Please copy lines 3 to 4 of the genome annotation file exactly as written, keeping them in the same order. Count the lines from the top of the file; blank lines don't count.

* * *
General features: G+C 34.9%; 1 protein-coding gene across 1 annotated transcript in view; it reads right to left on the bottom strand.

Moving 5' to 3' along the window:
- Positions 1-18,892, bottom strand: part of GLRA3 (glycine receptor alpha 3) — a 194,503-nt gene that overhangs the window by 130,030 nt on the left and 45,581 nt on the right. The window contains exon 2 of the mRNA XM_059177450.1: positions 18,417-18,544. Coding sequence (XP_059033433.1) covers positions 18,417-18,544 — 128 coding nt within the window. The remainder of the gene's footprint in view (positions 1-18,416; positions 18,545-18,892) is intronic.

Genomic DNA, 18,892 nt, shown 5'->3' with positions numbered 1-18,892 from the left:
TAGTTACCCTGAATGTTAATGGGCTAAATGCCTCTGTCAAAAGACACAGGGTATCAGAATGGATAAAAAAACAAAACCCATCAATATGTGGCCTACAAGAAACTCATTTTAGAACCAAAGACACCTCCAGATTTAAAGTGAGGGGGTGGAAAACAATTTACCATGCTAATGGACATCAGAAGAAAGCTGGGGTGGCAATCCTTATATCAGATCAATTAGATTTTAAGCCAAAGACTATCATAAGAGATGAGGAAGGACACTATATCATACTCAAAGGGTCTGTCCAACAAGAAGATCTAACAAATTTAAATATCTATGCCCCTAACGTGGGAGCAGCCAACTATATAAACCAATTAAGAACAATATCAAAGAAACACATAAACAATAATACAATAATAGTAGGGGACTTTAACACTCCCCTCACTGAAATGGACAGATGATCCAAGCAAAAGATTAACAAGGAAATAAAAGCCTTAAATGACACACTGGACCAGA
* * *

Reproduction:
- Positions 1-18,892, bottom strand: part of GLRA3 (glycine receptor alpha 3) — a 194,503-nt gene that overhangs the window by 130,030 nt on the left and 45,581 nt on the right. The window contains exon 2 of the mRNA XM_059177450.1: positions 18,417-18,544. Coding sequence (XP_059033433.1) covers positions 18,417-18,544 — 128 coding nt within the window. The remainder of the gene's footprint in view (positions 1-18,416; positions 18,545-18,892) is intronic.

Genomic DNA, 18,892 nt, shown 5'->3' with positions numbered 1-18,892 from the left: